POWs and MIAs to be remembered

By CANDY NEAL
cneal@dcherald.com

JASPER — A ceremony will be held locally to remember service members who are officially prisoners of war or missing in action.

The ceremony will be at 7 p.m. Friday, Sept. 17, at the Veterans of Foreign Wars Post 673, 3131 Newton St., Jasper.

“We’re going to have a little meeting, a get-together to discuss relevant things concerning prisoners of war and those who are missing in action,” said Ed Oser, who is organizing the event with his wife, Ann. “At the end, there will be a ceremony to recognize them.”

Sept. 17 is National POW/MIA Recognition Day in the United States.

Oser has attended other recognition ceremonies in the past. But he is looking to do something a little different with this one. He plans to focus on two Vietnam War soldiers who are MIA: one from French Lick and one from Evansville.

“I'm trying to make it real to the people in the audience,” Oser said. “These are soldiers who lived 30 miles and 60 miles away from where we live. So it does strike home.”

Charles E. Beals of French Lick was in the infantry and was walking second in line on July 7, 1970, in Vietnam when a rocket-propelled grenade was fired at the lead person, who was likely killed. Beals “was struck in the leg and then struck in the back and neck with machine gunfire,” Oser said. “They believe they were killed. But they had to retreat, so they were never able to recover their bodies.”

Raymond A. Wagner of Evansville was aboard one of two air rescue helicopters on March 27, 1972, in Cambodia. Radio contact with Wagner’s helicopter was lost. The first helicopter circled back around and the soldiers aboard saw black smoke coming from the jungle below. “They tried to get as close as they could to that wreckage,” Oser said, “but the heat (from the wreck) was so intense, they couldn't get very close. So they assumed that they all burned up in the wreckage.”

Because bodies were not retrieved to determine for sure that the soldiers died, they are listed as missing in action.

There will also be a discussion with the audience about what they would have done in those situations, to show how difficult war situations really are, Oser explained.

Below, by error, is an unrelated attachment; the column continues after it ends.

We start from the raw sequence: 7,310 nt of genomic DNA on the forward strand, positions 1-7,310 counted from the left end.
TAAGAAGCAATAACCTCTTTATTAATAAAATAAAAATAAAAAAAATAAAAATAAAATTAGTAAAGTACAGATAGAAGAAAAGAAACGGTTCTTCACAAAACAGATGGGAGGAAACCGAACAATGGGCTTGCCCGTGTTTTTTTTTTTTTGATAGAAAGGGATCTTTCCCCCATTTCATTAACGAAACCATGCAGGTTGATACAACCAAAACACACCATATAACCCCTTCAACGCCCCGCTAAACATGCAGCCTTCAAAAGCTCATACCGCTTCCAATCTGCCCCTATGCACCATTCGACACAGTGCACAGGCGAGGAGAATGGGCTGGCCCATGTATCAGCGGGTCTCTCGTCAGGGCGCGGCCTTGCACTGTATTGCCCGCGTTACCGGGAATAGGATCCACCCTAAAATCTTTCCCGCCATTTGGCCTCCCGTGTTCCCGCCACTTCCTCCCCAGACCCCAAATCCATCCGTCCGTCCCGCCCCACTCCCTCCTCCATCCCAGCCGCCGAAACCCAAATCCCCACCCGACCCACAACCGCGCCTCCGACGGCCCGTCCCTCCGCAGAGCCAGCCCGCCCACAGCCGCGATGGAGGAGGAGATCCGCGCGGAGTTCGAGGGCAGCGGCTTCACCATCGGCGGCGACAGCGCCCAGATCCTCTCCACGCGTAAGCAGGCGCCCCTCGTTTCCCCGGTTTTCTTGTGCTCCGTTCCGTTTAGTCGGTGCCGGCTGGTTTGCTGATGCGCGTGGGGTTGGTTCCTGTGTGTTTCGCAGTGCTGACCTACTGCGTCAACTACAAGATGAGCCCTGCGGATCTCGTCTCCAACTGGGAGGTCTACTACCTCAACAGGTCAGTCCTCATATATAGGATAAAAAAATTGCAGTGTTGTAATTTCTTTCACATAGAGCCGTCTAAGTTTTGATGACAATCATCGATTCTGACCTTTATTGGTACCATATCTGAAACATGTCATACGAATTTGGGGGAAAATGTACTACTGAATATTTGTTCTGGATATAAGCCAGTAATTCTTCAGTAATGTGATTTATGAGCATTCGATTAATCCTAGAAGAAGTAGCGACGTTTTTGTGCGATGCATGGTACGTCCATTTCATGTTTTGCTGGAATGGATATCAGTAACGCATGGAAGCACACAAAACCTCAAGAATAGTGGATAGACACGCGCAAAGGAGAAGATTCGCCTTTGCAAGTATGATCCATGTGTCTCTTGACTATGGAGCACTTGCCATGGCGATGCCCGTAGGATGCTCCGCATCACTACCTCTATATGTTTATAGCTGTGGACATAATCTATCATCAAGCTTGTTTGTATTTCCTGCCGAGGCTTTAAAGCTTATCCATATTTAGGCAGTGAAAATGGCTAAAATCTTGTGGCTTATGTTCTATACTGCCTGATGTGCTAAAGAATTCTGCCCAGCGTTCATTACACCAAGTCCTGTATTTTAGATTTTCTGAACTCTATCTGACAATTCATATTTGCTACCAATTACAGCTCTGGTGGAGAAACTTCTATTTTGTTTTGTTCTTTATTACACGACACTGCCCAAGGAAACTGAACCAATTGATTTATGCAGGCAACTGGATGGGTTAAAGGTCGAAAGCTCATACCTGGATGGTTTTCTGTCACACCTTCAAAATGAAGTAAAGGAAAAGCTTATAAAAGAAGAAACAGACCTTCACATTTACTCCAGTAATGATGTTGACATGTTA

“There are going to be some veterans there. Some will be infantrymen. We want their opinion,” he said. “There are different protocols for what happens with an aircraft crash and when it’s shot down. We hope to get a little bit of a perspective from the audience.”

There are 50 Indiana residents listed as MIAs from the Vietnam War, Oser said.

At the conclusion of the remembrance program, there will be a ceremony at which three roses will be presented: a red one, a white one and a blue one. Each color has a significant meaning, and Oser explained that as he read what will be read about each rose’s color and its symbolism in the ceremony.

“The red of our country's flag has been made redder by their heroism. Therefore, we place this red flower to symbolize their courage and gallantry,” he said. "The white became more stainlessly pure by their motives, which impel them. We place this white flower as a remembrance of their unselfish devotion to duty. The blue flower symbolizes the great love that our comrades had for our flag and country.”

Jeremy Mundy, commander of VFW 673 Post, said it’s important to remember those who have served their country, including those who did not or have not yet returned home.

“We just really need to focus on our veterans and what folks have done for us,” he said, “and also to realize that many of them have not come home. These wars and conflicts may be over with. But there's always leftover issues that go with all of them. There's a lot of folks out there who are unaccounted for, or as prisoners of war that may have died while in captivity. And we still don't know their whereabouts.”

For more information about the remembrance program, contact Oser at 812-482-4712.




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